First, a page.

Nearly one hundred and forty years ago it was stated that 'South Australia's greatest wealth lies in the north'. It has taken a long time but it looks like it finally could prove to be the case. The Leigh Creek coal deposit has been worked for the last fifty years, the Moomba oil and gas field, on the Strzelecki Track, has been in production since 1984. A Magnesium plant at Mount Hutton and Uranium extraction plant at Beverley will both start production. A Uranium deposit at Honeymoon is being evaluated.
The north is also host to Olympic Dam, the world's largest copper, uranium, gold and silver mine, with an expected productive life of more than a hundred years. The Talc mine at Mount Fitton is large enough to supply almost all of Australia's cosmetic talc requirements. More recently immense deposits of coal and iron ore have been established between Coober Pedy and Oodnadatta. New gold, opal at Lambina, and diamond fields have been located and are in the process of being tested.
To add to this is the biggest bonus of all, HOT ROCKS. These have been located at Innamincka. To be more precise about four kilometres underground. This massive deposit of granitic rock under the Cooper Basin could provide the power for the future. If proven economically viable to use, this resource could support a geothermal power station and generate all of South Australia's power requirements.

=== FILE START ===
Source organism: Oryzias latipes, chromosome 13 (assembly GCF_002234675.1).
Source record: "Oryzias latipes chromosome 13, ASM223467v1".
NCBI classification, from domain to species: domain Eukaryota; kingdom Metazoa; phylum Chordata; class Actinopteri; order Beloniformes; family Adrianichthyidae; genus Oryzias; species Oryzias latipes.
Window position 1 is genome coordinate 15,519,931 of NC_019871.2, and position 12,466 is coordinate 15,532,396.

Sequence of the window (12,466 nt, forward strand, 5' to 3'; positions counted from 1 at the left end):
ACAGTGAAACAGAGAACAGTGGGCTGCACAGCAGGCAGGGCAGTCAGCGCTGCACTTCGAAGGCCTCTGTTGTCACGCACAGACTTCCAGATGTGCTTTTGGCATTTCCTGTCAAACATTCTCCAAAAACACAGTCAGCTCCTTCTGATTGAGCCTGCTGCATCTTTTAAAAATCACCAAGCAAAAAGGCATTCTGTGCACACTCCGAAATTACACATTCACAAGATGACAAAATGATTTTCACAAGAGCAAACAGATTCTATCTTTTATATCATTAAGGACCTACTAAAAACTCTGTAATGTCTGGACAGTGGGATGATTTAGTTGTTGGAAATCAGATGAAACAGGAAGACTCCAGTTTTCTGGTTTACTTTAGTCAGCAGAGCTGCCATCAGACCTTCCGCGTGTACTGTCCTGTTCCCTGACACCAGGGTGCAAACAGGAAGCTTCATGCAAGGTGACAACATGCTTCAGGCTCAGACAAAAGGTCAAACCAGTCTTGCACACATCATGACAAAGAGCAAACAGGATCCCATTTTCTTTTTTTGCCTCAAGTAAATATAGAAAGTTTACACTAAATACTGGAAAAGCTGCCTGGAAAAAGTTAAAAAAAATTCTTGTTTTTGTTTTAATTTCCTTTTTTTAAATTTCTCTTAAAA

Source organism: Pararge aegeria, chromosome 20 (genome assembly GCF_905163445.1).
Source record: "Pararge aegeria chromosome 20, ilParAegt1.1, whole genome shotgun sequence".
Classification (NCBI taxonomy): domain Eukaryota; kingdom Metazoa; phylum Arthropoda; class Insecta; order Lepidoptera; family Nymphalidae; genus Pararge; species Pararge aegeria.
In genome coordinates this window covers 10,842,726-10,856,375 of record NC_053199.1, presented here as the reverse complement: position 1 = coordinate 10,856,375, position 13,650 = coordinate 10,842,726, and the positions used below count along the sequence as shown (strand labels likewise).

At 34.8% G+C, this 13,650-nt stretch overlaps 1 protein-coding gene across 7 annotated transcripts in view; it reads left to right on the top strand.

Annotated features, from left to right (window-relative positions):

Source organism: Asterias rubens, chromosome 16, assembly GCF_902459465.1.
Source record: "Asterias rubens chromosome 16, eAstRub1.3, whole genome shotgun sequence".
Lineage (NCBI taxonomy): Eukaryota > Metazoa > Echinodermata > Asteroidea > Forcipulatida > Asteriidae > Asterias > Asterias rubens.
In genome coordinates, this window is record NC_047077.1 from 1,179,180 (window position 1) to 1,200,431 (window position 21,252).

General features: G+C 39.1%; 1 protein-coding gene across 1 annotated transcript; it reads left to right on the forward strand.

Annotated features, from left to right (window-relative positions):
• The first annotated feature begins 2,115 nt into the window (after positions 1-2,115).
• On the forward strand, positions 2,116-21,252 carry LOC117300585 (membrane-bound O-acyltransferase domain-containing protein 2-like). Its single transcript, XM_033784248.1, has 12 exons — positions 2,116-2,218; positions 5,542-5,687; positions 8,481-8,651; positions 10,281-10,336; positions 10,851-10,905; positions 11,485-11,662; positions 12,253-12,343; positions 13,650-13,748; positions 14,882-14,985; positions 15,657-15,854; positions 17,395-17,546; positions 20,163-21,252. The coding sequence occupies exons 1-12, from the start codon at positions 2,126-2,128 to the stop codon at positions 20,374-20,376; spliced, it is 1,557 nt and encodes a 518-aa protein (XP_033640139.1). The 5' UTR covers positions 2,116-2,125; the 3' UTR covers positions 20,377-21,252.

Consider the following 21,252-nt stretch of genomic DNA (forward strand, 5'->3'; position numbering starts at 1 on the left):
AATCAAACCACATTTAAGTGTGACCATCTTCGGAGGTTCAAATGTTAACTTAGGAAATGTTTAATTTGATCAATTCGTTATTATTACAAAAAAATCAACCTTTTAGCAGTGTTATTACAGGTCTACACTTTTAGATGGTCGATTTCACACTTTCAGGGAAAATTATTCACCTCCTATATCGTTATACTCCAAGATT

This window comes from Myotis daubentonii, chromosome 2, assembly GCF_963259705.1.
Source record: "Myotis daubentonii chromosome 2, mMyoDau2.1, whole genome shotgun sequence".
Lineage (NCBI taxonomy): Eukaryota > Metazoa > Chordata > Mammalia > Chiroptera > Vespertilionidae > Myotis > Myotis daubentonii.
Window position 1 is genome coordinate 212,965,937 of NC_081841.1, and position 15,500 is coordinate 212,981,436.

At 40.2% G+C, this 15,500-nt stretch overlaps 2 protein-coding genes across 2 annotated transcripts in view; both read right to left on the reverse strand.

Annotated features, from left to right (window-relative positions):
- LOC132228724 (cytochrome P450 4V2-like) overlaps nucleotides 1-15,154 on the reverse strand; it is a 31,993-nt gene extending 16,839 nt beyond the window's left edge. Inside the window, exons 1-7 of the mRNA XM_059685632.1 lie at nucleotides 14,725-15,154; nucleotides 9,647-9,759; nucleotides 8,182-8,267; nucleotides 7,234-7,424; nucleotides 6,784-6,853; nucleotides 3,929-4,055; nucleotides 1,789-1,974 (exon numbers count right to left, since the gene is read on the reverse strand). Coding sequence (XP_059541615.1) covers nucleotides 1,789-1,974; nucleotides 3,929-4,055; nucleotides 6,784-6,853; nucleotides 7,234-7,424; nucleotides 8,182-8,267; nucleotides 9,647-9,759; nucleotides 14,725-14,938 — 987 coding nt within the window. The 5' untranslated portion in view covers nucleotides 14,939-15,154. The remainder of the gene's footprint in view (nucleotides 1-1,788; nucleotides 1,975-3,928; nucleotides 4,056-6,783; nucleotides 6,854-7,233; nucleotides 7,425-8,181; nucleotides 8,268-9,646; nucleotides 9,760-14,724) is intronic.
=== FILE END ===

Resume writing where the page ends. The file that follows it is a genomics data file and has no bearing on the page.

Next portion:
By forcing water down into the rocks, the heated water would produce steam which in turn could be used to drive power generating turbines. This 'Hot Dry Rock' technology should not produce any harmful greenhouse gasses and is environmentally friendly.
At present, Mulka Station on the Birdsville track, generates twenty kilo Watts of power from artesian bore water heated by hot rocks.
It is expected that the Innamincka site alone could provide Australia with power for at least one hundred years.
The South Australian Government has recently offered Geothermal Exploration Licences and Geodynamics, which has just listed on the Australian Stock Exchange, is now preparing for the first stage of its Hot Dry Rock (HDR) geothermal electricity project.
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